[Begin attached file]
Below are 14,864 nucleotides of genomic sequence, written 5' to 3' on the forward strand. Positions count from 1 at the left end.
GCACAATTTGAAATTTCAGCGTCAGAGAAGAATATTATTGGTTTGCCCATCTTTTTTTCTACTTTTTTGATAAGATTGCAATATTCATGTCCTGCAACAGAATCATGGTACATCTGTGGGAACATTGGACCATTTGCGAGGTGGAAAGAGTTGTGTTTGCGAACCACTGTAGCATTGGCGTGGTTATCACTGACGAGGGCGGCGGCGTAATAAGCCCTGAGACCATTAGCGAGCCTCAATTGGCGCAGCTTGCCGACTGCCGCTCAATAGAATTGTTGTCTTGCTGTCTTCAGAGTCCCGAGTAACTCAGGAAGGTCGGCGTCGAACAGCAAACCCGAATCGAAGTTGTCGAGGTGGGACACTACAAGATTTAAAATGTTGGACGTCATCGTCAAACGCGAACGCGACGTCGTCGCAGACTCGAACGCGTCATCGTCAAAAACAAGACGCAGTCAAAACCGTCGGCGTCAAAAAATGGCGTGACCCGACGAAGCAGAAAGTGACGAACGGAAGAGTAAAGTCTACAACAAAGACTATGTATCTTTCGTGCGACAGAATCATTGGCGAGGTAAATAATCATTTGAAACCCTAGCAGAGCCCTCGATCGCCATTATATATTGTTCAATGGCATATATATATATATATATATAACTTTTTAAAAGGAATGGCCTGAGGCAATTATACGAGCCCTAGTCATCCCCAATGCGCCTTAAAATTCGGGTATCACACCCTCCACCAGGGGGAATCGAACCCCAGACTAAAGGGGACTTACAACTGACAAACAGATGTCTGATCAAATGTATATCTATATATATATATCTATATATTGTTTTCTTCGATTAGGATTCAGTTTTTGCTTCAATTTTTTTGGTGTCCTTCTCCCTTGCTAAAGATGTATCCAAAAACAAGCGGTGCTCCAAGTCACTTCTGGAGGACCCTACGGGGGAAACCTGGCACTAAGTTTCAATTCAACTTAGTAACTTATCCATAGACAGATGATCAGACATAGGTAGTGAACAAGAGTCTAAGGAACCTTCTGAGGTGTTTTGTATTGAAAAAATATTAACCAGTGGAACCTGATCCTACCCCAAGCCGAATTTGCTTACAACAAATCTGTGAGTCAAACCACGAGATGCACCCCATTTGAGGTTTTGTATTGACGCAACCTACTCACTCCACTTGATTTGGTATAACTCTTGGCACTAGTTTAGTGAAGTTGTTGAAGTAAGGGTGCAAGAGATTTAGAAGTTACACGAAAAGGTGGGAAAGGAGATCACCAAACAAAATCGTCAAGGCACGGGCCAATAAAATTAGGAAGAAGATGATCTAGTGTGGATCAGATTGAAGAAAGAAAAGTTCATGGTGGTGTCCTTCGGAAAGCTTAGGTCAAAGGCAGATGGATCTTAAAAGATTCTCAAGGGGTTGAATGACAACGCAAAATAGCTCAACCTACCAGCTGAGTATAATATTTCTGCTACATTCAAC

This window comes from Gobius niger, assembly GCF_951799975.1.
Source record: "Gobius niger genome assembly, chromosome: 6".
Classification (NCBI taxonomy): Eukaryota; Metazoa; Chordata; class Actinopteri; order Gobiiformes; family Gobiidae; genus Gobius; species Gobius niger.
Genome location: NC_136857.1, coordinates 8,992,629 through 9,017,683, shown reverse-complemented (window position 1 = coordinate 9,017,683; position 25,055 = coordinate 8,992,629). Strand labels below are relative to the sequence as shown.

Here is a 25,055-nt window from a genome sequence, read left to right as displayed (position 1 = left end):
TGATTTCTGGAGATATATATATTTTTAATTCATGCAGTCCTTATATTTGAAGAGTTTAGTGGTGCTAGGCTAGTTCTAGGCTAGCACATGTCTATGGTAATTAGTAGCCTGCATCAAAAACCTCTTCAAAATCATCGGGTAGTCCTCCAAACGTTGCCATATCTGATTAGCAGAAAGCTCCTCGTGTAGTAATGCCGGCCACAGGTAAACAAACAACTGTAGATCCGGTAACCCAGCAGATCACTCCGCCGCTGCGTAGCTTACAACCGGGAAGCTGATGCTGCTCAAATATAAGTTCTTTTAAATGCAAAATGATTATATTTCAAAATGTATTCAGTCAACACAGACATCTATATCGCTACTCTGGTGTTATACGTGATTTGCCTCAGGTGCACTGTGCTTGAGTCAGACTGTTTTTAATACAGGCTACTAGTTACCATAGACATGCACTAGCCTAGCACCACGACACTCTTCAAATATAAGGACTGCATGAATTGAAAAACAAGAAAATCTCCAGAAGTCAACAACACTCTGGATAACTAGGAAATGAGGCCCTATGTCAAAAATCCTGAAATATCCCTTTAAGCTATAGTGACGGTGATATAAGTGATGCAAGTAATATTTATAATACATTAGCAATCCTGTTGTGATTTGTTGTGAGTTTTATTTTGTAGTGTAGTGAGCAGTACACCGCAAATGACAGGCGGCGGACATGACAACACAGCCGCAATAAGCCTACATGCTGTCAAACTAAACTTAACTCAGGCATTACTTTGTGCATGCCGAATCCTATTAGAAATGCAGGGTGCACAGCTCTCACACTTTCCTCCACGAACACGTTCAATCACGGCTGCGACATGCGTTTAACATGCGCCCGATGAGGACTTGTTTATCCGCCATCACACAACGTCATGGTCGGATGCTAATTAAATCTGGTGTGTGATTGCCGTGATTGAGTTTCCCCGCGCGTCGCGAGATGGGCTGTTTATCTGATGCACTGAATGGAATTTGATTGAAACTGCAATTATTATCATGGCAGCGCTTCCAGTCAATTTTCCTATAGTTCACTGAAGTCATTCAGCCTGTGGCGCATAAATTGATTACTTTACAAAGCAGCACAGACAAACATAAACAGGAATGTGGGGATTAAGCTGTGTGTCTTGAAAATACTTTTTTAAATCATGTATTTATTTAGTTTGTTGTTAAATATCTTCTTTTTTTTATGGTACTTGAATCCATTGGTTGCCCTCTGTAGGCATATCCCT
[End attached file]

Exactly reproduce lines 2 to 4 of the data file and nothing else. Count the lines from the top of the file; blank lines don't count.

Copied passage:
GCACAATTTGAAATTTCAGCGTCAGAGAAGAATATTATTGGTTTGCCCATCTTTTTTTCTACTTTTTTGATAAGATTGCAATATTCATGTCCTGCAACAGAATCATGGTACATCTGTGGGAACATTGGACCATTTGCGAGGTGGAAAGAGTTGTGTTTGCGAACCACTGTAGCATTGGCGTGGTTATCACTGACGAGGGCGGCGGCGTAATAAGCCCTGAGACCATTAGCGAGCCTCAATTGGCGCAGCTTGCCGACTGCCGCTCAATAGAATTGTTGTCTTGCTGTCTTCAGAGTCCCGAGTAACTCAGGAAGGTCGGCGTCGAACAGCAAACCCGAATCGAAGTTGTCGAGGTGGGACACTACAAGATTTAAAATGTTGGACGTCATCGTCAAACGCGAACGCGACGTCGTCGCAGACTCGAACGCGTCATCGTCAAAAACAAGACGCAGTCAAAACCGTCGGCGTCAAAAAATGGCGTGACCCGACGAAGCAGAAAGTGACGAACGGAAGAGTAAAGTCTACAACAAAGACTATGTATCTTTCGTGCGACAGAATCATTGGCGAGGTAAATAATCATTTGAAACCCTAGCAGAGCCCTCGATCGCCATTATATATTGTTCAATGGCATATATATATATATATATATAACTTTTTAAAAGGAATGGCCTGAGGCAATTATACGAGCCCTAGTCATCCCCAATGCGCCTTAAAATTCGGGTATCACACCCTCCACCAGGGGGAATCGAACCCCAGACTAAAGGGGACTTACAACTGACAAACAGATGTCTGATCAAATGTATATCTATATATATATATCTATATATTGTTTTCTTCGATTAGGATTCAGTTTTTGCTTCAATTTTTTTGGTGTCCTTCTCCCTTGCTAAAGATGTATCCAAAAACAAGCGGTGCTCCAAGTCACTTCTGGAGGACCCTACGGGGGAAACCTGGCACTAAGTTTCAATTCAACTTAGTAACTTATCCATAGACAGATGATCAGACATAGGTAGTGAACAAGAGTCTAAGGAACCTTCTGAGGTGTTTTGTATTGAAAAAATATTAACCAGTGGAACCTGATCCTACCCCAAGCCGAATTTGCTTACAACAAATCTGTGAGTCAAACCACGAGATGCACCCCATTTGAGGTTTTGTATTGACGCAACCTACTCACTCCACTTGATTTGGTATAACTCTTGGCACTAGTTTAGTGAAGTTGTTGAAGTAAGGGTGCAAGAGATTTAGAAGTTACACGAAAAGGTGGGAAAGGAGATCACCAAACAAAATCGTCAAGGCACGGGCCAATAAAATTAGGAAGAAGATGATCTAGTGTGGATCAGATTGAAGAAAGAAAAGTTCATGGTGGTGTCCTTCGGAAAGCTTAGGTCAAAGGCAGATGGATCTTAAAAGATTCTCAAGGGGTTGAATGACAACGCAAAATAGCTCAACCTACCAGCTGAGTATAATATTTCTGCTACATTCAAC

This window comes from Gobius niger, assembly GCF_951799975.1.
Source record: "Gobius niger genome assembly, chromosome: 6".